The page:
As a former UN prosecutor at The Hague, I have spent much of my career promoting the ICC. I am of the view however, that exclusive focus on criminal trials in the context of ISIL crimes is misplaced. First, even without a prosecution, the KRG should receive assistance for the exhumation of mass-graves, systematic collection of witness testimony, and establishment of a centre for documentation of these crimes. It is necessary, at the very least, and as a first step to achieving some measure of accountability, to objectively establish the historical record, both for the victims and for future generations. Second, giving a platform for the voice of the survivors to be heard does not need to await the capture of ISIL perpetrators. In particular, consideration should be given to an International Truth Commission for the KRG. Its purpose would be to give the survivors an opportunity to tell their stories before a prominent and reputable panel for widespread diffusion and broadcasting by media around the world. No expert report, not even a formal judicial process, can convey the intimate reality and repugnance of these horrors as powerfully as the spontaneous unmediated testimony of those that have suffered such shocking cruelties. The crimes against the Yazidi and other religious minorities are the result of a hateful ideology that totally dehumanizes its intended victims, both as religious minorities and as women. The beginning of justice is to rehumanize the victims and survivors. Creating a lasting culture of religious pluralism, gender equality, and non-violence, requires a sustained educational process, the popularization of human dignity as the cornerstone of a just society, without which the future of the region will remain bleak.
There are valuable precedents that illustrate this wider concept of justice that is not limited to the strictures of criminal trials and punishment. In contexts as diverse as post-apartheid South Africa and Canada's residential schools for indigenous children, Truth and Reconciliation Commissions have played an important role in collective therapy and social transformation. Each context is unique, but the common thread is the combined cathartic and socio-pedagogical effect of exposing the public to the simple and accessible but powerful and transcendent message of redeeming human suffering.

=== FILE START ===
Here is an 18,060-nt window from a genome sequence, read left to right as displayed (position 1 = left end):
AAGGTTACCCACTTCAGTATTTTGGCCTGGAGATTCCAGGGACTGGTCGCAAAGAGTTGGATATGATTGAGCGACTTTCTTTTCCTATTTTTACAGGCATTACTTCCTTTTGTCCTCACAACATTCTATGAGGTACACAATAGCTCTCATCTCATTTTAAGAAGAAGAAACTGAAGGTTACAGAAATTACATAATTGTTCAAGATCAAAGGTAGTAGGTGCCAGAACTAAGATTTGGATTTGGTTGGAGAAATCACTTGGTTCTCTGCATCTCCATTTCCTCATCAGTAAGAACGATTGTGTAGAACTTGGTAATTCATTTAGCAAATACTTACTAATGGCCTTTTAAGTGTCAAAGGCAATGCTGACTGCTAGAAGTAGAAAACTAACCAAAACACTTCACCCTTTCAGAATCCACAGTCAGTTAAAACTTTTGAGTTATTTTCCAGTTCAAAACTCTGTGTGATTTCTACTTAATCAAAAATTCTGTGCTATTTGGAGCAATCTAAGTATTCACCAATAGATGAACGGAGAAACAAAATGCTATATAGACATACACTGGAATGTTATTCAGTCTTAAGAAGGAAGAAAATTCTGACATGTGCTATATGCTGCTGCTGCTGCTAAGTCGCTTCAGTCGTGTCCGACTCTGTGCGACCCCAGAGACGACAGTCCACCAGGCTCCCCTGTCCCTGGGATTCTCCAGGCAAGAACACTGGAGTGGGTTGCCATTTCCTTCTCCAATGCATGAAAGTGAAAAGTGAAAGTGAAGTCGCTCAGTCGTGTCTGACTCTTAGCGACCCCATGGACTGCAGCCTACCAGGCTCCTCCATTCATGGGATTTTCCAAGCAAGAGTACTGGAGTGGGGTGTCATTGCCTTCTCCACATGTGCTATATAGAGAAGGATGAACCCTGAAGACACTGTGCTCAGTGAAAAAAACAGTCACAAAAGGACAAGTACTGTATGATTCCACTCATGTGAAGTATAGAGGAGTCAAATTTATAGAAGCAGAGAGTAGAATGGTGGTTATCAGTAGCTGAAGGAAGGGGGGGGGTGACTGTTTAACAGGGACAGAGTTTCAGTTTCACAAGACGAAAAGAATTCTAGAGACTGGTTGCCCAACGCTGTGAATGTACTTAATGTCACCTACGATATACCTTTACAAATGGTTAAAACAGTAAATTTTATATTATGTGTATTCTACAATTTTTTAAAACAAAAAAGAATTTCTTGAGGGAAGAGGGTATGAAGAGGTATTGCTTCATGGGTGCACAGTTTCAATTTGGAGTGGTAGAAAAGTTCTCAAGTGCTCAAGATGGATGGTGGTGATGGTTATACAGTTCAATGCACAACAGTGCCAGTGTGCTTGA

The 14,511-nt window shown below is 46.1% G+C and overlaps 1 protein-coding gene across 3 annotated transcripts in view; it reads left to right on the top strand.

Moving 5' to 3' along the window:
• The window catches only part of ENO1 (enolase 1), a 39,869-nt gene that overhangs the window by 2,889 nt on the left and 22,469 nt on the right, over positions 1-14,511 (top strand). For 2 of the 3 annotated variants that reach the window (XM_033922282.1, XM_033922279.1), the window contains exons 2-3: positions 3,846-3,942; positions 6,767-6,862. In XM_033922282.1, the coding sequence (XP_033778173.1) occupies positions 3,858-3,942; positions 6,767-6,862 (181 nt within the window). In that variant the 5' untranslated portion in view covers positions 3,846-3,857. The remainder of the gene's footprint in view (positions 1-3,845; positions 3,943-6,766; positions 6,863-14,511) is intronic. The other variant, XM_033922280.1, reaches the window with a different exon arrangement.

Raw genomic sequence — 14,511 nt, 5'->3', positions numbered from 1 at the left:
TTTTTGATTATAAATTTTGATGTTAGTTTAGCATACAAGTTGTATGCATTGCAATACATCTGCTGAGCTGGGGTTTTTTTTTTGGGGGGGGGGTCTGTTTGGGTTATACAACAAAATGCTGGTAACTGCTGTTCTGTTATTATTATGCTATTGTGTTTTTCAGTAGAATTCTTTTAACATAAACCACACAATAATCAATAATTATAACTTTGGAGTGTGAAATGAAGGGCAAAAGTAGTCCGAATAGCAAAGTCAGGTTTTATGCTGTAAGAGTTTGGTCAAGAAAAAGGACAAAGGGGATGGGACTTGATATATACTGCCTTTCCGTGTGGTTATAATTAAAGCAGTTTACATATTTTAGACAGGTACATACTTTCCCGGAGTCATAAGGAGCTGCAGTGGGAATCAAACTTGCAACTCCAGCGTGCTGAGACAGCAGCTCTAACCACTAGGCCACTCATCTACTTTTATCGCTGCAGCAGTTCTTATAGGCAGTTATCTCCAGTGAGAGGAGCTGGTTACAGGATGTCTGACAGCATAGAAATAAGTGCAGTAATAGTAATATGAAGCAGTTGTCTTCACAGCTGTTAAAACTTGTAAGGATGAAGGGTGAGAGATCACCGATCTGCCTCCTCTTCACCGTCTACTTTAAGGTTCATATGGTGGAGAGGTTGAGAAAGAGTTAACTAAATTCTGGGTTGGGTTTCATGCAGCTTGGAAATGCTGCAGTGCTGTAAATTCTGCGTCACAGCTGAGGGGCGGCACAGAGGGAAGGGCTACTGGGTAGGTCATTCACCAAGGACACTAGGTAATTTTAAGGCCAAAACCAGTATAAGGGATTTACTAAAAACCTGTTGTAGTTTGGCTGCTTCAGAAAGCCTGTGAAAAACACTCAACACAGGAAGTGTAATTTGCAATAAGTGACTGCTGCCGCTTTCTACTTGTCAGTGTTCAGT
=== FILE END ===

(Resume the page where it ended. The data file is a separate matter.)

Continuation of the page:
As Canada ponders its multiple options for assisting the KRG, the empowerment of victims and popularization of human rights ideals through a credible process of truth-telling should be given serious consideration. I have often seen how "soft power" is overlooked in dealing with violence. But it is clear that beyond bombs, ISIL can only be defeated by a concerted awareness campaign that restores and reinforces the dignity of the victims of religious and gender violence. I noted last year to the Parliamentary Committee in Ottawa that ISIL "was a long time in the making" and that any lasting solution for the region "will require a new vision based on pluralism and interdependence". The short-sighted cynicism of the past that tolerated and even encouraged religious extremism in the name of "brilliant" geo-political strategies, is no longer an option. Looking forward to the day when the rich multicultural tapestry of the Middle East will become a cause for celebration rather than bloodshed, I repeat here the conclusion of my testimony:
It cannot be accepted that it is this region alone that is somehow immune from the historic forces of integration that have elsewhere shaped the world. The forging of a new unified Middle East can be achieved either through sustained engagement and courageous leadership, or otherwise, after more, yet unimaginable calamities leave no other choice.